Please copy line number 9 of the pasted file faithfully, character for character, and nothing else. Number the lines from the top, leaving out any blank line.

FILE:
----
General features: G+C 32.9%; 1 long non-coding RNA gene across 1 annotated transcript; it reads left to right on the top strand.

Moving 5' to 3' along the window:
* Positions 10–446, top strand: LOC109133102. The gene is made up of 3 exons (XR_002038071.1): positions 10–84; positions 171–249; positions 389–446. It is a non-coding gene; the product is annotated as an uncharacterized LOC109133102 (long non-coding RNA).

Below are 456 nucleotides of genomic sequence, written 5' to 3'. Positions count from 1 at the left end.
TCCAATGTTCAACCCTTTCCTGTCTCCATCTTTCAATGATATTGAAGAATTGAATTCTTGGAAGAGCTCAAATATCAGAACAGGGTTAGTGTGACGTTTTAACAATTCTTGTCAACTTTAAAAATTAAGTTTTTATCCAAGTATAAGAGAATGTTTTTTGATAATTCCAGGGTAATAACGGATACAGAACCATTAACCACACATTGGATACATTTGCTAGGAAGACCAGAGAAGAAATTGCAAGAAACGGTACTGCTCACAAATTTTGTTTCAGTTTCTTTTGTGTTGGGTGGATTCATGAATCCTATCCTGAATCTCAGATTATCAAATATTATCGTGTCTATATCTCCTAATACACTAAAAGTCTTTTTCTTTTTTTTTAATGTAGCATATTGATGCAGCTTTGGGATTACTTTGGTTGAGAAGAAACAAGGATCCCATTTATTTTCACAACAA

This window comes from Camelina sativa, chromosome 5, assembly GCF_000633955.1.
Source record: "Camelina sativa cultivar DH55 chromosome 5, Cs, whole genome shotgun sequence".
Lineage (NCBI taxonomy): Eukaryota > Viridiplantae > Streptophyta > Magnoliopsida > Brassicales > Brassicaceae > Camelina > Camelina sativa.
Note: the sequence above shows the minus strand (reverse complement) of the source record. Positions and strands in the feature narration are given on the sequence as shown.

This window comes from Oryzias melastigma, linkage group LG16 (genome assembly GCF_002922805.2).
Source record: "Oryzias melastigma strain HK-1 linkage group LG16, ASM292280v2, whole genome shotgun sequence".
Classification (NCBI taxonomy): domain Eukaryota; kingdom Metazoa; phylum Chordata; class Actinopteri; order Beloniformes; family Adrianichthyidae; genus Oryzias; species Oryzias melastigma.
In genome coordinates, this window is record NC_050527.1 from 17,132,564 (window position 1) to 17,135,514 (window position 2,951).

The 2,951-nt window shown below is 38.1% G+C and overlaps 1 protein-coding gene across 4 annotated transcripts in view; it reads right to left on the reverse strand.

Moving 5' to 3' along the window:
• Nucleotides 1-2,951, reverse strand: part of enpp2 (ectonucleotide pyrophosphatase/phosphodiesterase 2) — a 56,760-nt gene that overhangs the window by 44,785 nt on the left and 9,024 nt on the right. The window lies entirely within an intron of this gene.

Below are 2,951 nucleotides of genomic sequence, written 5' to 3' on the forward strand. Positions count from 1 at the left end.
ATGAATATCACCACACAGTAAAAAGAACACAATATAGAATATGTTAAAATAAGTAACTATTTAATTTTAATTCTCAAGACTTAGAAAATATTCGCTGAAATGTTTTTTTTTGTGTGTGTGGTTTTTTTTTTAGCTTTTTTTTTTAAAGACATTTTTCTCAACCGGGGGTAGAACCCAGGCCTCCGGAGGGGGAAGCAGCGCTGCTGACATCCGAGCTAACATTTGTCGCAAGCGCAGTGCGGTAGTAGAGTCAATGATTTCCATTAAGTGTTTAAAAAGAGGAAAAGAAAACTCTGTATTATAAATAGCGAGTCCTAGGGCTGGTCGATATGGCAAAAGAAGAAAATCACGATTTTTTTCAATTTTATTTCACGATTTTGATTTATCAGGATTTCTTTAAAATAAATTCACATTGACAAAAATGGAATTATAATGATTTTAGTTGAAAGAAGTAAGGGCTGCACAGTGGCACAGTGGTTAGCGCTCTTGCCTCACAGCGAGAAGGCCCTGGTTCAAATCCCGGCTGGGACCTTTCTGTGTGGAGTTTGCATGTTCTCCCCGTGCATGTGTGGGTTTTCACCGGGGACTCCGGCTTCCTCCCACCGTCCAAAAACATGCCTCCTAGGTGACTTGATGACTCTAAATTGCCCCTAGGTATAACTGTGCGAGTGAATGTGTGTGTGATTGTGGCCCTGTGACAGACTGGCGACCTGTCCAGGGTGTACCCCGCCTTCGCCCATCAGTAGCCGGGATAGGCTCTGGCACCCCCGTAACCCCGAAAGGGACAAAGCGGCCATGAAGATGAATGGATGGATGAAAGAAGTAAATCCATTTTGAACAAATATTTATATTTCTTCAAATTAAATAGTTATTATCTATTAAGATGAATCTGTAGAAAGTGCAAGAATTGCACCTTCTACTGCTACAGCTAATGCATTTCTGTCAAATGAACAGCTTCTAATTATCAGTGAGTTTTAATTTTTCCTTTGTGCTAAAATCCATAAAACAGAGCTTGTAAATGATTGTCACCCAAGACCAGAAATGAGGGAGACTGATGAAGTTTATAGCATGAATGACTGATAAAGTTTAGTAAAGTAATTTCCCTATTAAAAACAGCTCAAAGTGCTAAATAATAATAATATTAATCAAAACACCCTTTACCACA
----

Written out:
Note: the sequence above shows the minus strand (reverse complement) of the source record. Positions and strands in the feature narration are given on the sequence as shown.